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Review: Beowulf & Grendal

Director Sturla Gunnarsson is only partially up to the challenge posed by his illustrious source material.

Beowulf & Grendal
Photo: Union Station Media

It’s fitting that Sturla Gunnarsson’s Beowulf & Grendel closely resembles—at least in production design—Peter Jackson’s The Lord of the Rings trilogy, as J.R.R. Tolkien’s 1936 essay “The Monster and the Critics” was the primary catalyst for appreciating the epic Old English poem as not only a guide for interpreting ancient dialects, but as an allegorical work of art. Alas, Gunnarsson is only partially up to the challenge posed by his illustrious source material, capturing the damp, earthy moodiness of his misty milieu—thanks to Jan Kiesser’s striking on-location cinematography in the rocky hills of Iceland—but failing to generate a requisite degree of mythic grandeur. Adapting the first two portions of the roughly 1000 A.D.-dated Beowulf poem (with all dragon fights apparently consigned to potential sequels), the director and screenwriter Andrew Rai Berzins attempt the tricky proposition of updating their tale for the modern age, an endeavor involving not only inapt contemporary colloquialisms and vulgarity (“Don’t my shit shine,” pronounces a sarcastic fisherman), but also a reconfiguration of the poem’s originally ambiguous thematic thrust into one concerned with military foreign policy initiatives and issues of moral equivalency. As a result, warrior hero Beowulf (a respectable Gerard Butler), arriving in Denmark from his native Geatland to help drunken King Hrothgar (Stellan Skarsgård) slay giant troll Grendel (Ingvar Sigurðsson), eventually becomes enlightened by the realization that his adversary, far from a savage, bloodthirsty beast, is in fact simply a bitter, misunderstood creature intent on justly avenging the murder of his father. When accompanied by a general absence of fantastic might and magic, however, such a tack has the unintended effect of diminishing the story’s classical scope, Beowulf and Grendel’s adversarial relationship reduced to a more modest human scale by the film’s “we’re all the same inside” moralizing. Worse, though, is the casting of Sarah Polly as outcast witch Selma, a mysterious seer whose preposterously empathetic reaction to rape-by-Grendel is only magnified by the actress’s ill-advised decision to embody her character with a Canadian accent and feminist attitude.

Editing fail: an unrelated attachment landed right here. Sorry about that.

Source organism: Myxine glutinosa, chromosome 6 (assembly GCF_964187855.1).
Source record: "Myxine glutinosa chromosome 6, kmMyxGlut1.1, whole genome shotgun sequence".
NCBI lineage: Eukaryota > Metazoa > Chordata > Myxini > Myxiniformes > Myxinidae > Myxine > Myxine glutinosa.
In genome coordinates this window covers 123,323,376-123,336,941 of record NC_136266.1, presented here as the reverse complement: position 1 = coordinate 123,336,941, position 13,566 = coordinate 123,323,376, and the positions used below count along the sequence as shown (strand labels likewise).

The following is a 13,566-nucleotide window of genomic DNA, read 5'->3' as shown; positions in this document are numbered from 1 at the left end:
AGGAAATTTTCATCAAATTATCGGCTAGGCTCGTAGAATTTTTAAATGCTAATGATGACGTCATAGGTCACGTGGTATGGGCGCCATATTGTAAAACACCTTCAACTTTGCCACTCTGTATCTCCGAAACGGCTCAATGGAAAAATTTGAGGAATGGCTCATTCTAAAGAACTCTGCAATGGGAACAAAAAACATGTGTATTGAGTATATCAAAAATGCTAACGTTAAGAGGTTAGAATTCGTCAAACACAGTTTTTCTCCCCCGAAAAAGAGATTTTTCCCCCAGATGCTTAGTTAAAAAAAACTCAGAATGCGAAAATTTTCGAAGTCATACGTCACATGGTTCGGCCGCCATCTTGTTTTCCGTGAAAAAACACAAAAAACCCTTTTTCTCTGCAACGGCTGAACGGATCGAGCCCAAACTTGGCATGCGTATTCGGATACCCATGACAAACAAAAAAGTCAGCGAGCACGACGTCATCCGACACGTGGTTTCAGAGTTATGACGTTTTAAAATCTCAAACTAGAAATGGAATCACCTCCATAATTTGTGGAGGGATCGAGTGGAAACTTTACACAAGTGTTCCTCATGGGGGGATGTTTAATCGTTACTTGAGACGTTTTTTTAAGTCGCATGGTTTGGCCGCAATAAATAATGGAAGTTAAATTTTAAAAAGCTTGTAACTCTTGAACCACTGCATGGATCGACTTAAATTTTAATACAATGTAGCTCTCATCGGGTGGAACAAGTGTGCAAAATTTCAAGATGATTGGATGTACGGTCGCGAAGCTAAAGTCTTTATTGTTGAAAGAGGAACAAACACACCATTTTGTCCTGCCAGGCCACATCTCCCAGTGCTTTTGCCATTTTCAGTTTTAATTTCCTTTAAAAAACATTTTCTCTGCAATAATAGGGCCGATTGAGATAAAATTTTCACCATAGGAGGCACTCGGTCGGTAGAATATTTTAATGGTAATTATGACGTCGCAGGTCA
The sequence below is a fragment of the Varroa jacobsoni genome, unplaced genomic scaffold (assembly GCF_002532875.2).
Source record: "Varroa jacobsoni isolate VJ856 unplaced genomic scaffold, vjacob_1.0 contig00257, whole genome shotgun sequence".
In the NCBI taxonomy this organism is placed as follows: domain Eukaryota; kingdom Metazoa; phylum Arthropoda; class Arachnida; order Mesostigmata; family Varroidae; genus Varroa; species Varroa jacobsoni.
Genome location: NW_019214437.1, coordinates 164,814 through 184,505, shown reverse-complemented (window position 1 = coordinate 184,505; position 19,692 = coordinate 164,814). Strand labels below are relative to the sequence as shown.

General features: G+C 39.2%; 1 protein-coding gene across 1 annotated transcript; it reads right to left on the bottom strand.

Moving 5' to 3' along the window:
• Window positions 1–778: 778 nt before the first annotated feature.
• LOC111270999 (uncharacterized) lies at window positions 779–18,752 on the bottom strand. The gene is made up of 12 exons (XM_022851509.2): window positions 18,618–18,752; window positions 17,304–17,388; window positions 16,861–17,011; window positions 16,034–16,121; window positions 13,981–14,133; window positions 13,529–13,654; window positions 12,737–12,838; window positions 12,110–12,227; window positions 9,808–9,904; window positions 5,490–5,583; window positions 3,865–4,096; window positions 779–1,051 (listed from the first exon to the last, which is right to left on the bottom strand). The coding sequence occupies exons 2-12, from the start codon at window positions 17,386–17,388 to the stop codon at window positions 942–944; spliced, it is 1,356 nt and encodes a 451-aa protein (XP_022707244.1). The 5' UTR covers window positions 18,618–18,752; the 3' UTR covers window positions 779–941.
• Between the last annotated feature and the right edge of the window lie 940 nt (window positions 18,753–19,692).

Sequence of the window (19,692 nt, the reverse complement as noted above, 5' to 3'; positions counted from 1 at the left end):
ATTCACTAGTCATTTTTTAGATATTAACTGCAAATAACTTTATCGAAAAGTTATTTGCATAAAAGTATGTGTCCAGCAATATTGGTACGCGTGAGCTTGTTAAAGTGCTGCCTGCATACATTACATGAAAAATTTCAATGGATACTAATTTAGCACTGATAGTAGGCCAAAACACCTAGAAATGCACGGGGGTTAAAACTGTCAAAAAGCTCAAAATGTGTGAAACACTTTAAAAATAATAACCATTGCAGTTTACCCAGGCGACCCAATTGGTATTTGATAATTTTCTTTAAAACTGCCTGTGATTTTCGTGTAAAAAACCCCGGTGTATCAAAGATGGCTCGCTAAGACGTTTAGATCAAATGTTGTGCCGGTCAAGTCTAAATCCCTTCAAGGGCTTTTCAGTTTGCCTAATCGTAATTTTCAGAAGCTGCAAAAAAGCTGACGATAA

Cast: Gerard Butler, Stellan Skarsgård, Ingvar Sigurðsson, Eddie Marsan, Sarah Polly Director: Sturla Gunnarsson Screenwriter: Andrew Rai Berzins Distributor: Union Station Media Running Time: 104 min Rating: R Year: 2005 Buy: Video

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